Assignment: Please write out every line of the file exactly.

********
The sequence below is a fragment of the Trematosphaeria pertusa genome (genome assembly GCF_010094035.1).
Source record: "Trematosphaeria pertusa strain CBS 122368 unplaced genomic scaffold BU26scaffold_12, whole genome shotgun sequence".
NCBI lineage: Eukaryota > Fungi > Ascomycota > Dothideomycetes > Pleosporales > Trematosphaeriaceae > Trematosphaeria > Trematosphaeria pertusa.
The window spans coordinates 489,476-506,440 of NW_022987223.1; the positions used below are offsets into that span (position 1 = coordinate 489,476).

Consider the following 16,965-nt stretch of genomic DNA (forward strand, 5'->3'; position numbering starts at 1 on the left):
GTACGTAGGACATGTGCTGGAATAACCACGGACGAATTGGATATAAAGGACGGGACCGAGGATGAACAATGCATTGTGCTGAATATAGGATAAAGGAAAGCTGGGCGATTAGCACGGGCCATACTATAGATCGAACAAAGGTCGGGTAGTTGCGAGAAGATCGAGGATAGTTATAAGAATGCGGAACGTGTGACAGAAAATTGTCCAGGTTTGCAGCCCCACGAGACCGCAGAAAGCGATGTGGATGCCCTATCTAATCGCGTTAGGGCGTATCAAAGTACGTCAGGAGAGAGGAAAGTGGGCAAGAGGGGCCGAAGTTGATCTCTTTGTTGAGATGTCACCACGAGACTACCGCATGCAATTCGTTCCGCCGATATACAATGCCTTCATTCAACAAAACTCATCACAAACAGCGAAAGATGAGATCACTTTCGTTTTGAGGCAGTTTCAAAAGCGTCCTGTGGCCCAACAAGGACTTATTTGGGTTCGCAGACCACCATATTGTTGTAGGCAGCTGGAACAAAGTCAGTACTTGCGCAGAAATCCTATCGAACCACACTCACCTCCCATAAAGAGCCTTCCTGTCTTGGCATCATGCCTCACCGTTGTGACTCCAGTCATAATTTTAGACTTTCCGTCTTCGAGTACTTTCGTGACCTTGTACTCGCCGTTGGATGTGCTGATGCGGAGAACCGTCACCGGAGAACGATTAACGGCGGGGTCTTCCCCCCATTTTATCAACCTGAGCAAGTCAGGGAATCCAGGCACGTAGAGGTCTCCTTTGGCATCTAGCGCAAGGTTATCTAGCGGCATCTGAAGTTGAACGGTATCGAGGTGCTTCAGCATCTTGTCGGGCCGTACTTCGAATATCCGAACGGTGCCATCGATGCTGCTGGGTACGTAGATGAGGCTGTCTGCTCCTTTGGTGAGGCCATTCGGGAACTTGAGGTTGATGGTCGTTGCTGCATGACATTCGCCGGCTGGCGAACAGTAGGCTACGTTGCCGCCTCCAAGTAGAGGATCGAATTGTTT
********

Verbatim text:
The sequence below is a fragment of the Trematosphaeria pertusa genome (genome assembly GCF_010094035.1).
Source record: "Trematosphaeria pertusa strain CBS 122368 unplaced genomic scaffold BU26scaffold_12, whole genome shotgun sequence".
NCBI lineage: Eukaryota > Fungi > Ascomycota > Dothideomycetes > Pleosporales > Trematosphaeriaceae > Trematosphaeria > Trematosphaeria pertusa.
The window spans coordinates 489,476-506,440 of NW_022987223.1; the positions used below are offsets into that span (position 1 = coordinate 489,476).

Consider the following 16,965-nt stretch of genomic DNA (forward strand, 5'->3'; position numbering starts at 1 on the left):
GTACGTAGGACATGTGCTGGAATAACCACGGACGAATTGGATATAAAGGACGGGACCGAGGATGAACAATGCATTGTGCTGAATATAGGATAAAGGAAAGCTGGGCGATTAGCACGGGCCATACTATAGATCGAACAAAGGTCGGGTAGTTGCGAGAAGATCGAGGATAGTTATAAGAATGCGGAACGTGTGACAGAAAATTGTCCAGGTTTGCAGCCCCACGAGACCGCAGAAAGCGATGTGGATGCCCTATCTAATCGCGTTAGGGCGTATCAAAGTACGTCAGGAGAGAGGAAAGTGGGCAAGAGGGGCCGAAGTTGATCTCTTTGTTGAGATGTCACCACGAGACTACCGCATGCAATTCGTTCCGCCGATATACAATGCCTTCATTCAACAAAACTCATCACAAACAGCGAAAGATGAGATCACTTTCGTTTTGAGGCAGTTTCAAAAGCGTCCTGTGGCCCAACAAGGACTTATTTGGGTTCGCAGACCACCATATTGTTGTAGGCAGCTGGAACAAAGTCAGTACTTGCGCAGAAATCCTATCGAACCACACTCACCTCCCATAAAGAGCCTTCCTGTCTTGGCATCATGCCTCACCGTTGTGACTCCAGTCATAATTTTAGACTTTCCGTCTTCGAGTACTTTCGTGACCTTGTACTCGCCGTTGGATGTGCTGATGCGGAGAACCGTCACCGGAGAACGATTAACGGCGGGGTCTTCCCCCCATTTTATCAACCTGAGCAAGTCAGGGAATCCAGGCACGTAGAGGTCTCCTTTGGCATCTAGCGCAAGGTTATCTAGCGGCATCTGAAGTTGAACGGTATCGAGGTGCTTCAGCATCTTGTCGGGCCGTACTTCGAATATCCGAACGGTGCCATCGATGCTGCTGGGTACGTAGATGAGGCTGTCTGCTCCTTTGGTGAGGCCATTCGGGAACTTGAGGTTGATGGTCGTTGCTGCATGACATTCGCCGGCTGGCGAACAGTAGGCTACGTTGCCGCCTCCAAGTAGAGGATCGAATTGTTT